Iraq: We don’t want foreign troops, Iraqi PM
The new Iraqi Prime Minister Haider al-Abadi has put a limit to the military contribution of countries willing to support the fight against the Islamic State (IS). He ruled out the sending of foreign troops in Iraq as he stressed that “not only is it not necessary. We don’t want them. We won’t allow them, full stop.” Prime Minister al-Abadi mentioned that cooperation with Damascus is necessary in order to avoid “problems with them” and to equally overcome the ISIS.
The Prime Minister’s comments were in reaction to US Joint Chiefs of Staff Chairman, General Martin Dempsey, saying that US ground troops could be sent to fight against the ISIS if the airstrikes prove to be ineffective. President Obama has stated several times that there are no plans to send troops on the ground.
Iraqi troops are fighting with IS on the ground as they count on US airstrikes. Prime Minister al-Abadi said such an approach has been fruitful thereby sidelining the necessity of foreign troops on Iraqi soil.
The Islamic State is controlling territories in Iraq and Syria prompting al-Abadi to believe that “the fight will go on unless ISIS is hit in Syria.” He highlighted that Iraq cannot afford to fight a neighboring country admitting that “even if we disagree on many things…we don’t want to enter into problems with them.” Prime Minister al-Abadi said it “is the responsibility of the international community to do something about Isis in Syria” especially the US government.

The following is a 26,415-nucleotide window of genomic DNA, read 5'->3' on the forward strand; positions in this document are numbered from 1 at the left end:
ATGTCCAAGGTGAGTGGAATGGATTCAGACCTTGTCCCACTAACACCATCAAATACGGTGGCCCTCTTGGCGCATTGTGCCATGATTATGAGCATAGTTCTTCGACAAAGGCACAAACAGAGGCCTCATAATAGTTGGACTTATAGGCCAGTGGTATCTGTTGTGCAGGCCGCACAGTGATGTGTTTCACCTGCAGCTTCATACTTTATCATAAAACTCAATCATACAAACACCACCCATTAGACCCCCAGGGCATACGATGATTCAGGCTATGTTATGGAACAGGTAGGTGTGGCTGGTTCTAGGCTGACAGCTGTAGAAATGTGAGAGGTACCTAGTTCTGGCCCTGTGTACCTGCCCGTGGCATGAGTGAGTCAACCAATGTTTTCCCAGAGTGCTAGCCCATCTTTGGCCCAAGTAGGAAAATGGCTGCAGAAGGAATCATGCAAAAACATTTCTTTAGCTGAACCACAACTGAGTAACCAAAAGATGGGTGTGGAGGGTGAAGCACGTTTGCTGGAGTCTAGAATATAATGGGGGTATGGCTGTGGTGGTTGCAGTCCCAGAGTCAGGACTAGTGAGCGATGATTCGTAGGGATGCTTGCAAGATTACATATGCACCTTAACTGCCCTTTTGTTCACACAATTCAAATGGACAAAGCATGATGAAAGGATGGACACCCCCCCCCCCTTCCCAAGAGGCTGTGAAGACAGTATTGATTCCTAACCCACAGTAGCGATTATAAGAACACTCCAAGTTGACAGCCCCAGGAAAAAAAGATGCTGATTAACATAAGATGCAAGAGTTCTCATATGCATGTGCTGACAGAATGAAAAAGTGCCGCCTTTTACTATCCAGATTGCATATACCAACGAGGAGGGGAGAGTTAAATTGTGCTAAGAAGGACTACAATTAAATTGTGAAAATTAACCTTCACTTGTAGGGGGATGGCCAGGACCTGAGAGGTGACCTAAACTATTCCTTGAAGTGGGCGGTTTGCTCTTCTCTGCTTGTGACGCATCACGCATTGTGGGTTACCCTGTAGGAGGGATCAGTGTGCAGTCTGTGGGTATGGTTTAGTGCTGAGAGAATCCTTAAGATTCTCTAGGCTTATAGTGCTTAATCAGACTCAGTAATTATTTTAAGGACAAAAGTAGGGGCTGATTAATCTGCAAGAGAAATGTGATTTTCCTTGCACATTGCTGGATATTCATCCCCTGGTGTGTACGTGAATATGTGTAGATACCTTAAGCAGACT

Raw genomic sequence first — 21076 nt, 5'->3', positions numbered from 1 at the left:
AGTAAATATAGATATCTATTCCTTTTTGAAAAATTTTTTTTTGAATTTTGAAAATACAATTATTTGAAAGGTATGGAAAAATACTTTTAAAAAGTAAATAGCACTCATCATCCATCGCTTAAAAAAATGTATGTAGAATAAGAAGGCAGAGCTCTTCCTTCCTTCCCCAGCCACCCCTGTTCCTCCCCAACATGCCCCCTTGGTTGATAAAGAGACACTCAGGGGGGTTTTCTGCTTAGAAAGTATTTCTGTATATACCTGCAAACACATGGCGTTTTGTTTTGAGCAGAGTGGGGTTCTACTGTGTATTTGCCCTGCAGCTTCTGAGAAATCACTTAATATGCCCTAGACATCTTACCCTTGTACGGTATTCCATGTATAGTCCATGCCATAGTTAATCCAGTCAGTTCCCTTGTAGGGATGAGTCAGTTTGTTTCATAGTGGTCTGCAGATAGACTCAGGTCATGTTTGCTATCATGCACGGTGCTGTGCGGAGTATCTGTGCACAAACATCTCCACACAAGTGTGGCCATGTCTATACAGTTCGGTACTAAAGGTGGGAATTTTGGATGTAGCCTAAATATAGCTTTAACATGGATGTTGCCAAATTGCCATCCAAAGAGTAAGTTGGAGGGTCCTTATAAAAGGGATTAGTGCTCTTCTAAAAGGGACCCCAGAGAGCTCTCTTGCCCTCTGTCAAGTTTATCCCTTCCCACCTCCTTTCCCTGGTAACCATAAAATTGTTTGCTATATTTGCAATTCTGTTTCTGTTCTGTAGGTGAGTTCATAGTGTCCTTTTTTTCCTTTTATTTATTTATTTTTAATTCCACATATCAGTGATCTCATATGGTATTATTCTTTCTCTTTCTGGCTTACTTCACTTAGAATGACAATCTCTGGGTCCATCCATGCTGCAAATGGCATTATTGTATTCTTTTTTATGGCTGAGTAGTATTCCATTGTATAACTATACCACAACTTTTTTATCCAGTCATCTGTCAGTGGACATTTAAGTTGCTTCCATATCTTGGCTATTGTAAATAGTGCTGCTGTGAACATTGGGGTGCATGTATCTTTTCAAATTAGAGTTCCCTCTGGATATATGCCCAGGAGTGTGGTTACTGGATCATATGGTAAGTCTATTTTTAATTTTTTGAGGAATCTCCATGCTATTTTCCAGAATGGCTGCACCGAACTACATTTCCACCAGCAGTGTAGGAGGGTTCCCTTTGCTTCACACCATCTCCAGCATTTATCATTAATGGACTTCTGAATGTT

The ISIS seems to be psychologically prepared for confrontations with foreign troops as it released a 52-second video entitled Flames of War on Wednesday which ended with a text overlay declaring that the “fighting has just begun.”
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